The Aging Brain

Course No. 1633
Professor Thad A. Polk, Ph.D.
University of Michigan
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180 Reviews
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Course No. 1633
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What Will You Learn?

  • Learn how fluid processing skills-such as episodic and working memory-tend to decline over time.
  • Discover what scientific research shows about our evolving emotional landscape, and why older people tend to be happier than the young.
  • Explore the long-term brain benefits of eating a diet rich in fruits, vegetables, and omega-3 fatty acids.

Course Overview

We’re all getting older every day, and scientific research has shown that starting in our twenties, some brain functions begin a linear decline. Even if we avoid diseases such as Alzheimer’s and Parkinson’s, parts of the brain inevitably shrink, replicating cells become damaged, and fluid processing skills such as multitasking and episodic memory worsen. But is old age all doom and gloom? Are we destined for senescence once we’re barely out of adolescence?

Not at all! While it’s true that some functions in the aging brain decline, neuroscientists have discovered that many other brain functions remain stable—or even improve—as we age. Furthermore, nurture plays as significant a role as nature, and there are a number of strategies you can implement to stave off declining brain function, including:

  • Incorporating physical activity into your routine
  • Eating a healthy diet
  • Maintaining a vibrant social life
  • Reducing your stress

The science behind the aging brain tells a fascinating—and often counterintuitive—story. Is “aging” a disease, or merely a natural occurrence that produces disease-like symptoms? If humans are biologically programmed to survive and thrive, why do we age at all? Is it possible (or even desirable) to “cure” aging altogether? Delve into these questions and more in The Aging Brain. Taught by Professor Thad Polk, a neuroscientist and award-winning professor at the University of Michigan, these twelve eye-opening lectures will give you a wealth of new insights into what happens to the brain over time—as well as strategies to mitigate the effects of aging and enhance your quality of life into old age.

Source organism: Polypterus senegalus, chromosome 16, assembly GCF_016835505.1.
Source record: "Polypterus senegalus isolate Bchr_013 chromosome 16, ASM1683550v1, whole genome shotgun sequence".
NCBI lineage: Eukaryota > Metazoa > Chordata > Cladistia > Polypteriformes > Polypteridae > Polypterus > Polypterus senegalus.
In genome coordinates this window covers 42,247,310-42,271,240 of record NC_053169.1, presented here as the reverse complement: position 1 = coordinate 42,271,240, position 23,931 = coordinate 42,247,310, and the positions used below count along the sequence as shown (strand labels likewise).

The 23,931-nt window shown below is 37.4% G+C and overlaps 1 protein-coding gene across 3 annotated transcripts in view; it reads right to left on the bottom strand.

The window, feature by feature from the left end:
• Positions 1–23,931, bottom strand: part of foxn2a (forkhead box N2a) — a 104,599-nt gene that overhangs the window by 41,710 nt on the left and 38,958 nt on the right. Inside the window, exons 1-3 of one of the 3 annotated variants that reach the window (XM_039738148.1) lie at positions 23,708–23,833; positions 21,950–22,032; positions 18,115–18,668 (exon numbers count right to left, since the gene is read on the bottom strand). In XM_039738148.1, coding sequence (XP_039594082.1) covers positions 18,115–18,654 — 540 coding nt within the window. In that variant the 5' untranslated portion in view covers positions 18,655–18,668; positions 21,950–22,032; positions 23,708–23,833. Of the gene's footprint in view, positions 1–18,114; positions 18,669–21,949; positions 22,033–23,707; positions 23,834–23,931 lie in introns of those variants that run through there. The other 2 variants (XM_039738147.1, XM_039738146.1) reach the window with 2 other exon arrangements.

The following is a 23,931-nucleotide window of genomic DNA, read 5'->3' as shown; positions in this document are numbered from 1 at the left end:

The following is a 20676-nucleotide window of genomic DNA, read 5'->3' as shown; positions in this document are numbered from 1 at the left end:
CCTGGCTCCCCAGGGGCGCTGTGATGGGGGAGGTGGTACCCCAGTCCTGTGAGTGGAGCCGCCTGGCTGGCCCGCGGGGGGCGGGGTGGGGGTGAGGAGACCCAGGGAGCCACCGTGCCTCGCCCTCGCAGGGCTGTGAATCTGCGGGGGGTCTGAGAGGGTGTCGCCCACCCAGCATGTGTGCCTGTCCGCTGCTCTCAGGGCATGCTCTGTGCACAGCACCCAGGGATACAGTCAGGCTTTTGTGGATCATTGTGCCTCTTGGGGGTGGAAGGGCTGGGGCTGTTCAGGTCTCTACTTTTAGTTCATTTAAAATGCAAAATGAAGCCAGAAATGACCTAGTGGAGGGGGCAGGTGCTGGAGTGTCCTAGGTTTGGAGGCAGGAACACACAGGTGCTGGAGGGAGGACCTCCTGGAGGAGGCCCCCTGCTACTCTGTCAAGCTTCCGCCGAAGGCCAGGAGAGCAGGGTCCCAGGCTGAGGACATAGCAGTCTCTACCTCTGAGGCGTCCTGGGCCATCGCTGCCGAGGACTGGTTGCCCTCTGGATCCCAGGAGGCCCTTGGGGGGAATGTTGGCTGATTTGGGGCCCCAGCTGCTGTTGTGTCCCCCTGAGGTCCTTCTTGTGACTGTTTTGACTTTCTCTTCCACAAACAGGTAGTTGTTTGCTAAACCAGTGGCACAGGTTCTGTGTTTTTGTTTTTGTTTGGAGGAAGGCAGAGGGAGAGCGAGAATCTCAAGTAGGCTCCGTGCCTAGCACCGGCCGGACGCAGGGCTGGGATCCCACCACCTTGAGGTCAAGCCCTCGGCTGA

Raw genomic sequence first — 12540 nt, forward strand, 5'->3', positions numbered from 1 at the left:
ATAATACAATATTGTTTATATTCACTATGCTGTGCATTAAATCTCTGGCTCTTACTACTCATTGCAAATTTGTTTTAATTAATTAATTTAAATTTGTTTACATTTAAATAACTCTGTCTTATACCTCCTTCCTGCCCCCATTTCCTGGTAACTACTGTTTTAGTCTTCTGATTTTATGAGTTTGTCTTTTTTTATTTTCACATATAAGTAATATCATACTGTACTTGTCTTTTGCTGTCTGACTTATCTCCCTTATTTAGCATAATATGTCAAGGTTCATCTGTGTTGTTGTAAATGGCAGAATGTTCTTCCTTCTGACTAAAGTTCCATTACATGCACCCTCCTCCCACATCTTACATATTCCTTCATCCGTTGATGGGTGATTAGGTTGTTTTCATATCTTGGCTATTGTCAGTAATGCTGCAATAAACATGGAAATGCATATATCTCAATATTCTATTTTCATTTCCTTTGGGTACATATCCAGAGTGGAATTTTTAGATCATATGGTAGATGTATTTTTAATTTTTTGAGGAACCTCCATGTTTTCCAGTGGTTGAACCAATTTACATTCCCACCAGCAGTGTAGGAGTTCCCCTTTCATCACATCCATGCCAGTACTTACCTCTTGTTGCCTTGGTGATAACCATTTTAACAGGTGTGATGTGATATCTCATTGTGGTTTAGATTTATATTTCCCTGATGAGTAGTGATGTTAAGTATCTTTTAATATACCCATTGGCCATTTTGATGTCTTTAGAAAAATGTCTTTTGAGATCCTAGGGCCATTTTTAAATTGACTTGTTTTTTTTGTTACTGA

With a mix of scientific research and practical applications, Professor Polk brings cutting-edge science to life. He takes you down to the cellular and even molecular level of the brain to show you why certain functions decline, how some aspects of brain aging are under genetic control, and what you can do to prolong your health and keep your mind sharp. Aging affects us all, but as you will learn in The Aging Brain, you have some control over how it affects you.

Explore the Science of Aging

Professor Polk is a practicing researcher in the field of neuroscience, and he brings his experience and knowledge into this course to give you a rigorous introduction to the science of aging. Without shying away from the complexity, he provides a lucid explanation of everything from physiology to genetics to stem cell research. Among other topics, you will study:

  • The biology of aging: Much of the physical decline in aging derives from the basic mechanisms underlying metabolism, from molecules called free radicals that steal electrons from other molecules, and from accumulating damage to DNA. Learn about these mechanisms and what may help combat them.
  • Changes to the brain: With the advent of new imaging techniques, it is now possible to study brain structure as well as brain activity while subjects perform various tasks. Such studies have revealed that changes in the brain can actually shed light on why some cognitive functions decline with age, while others don’t. Explore this fascinating field and gain new insight into how your brain can reorganize itself to help you age more gracefully.
  • Diseases and conditions: Dementia, depression, stroke, and other conditions are notorious dangers as we age. Find out what causes brain diseases such as Alzheimer’s and Parkinson’s, learn how they are treated, and consider the role of nature versus nurture in preventing them.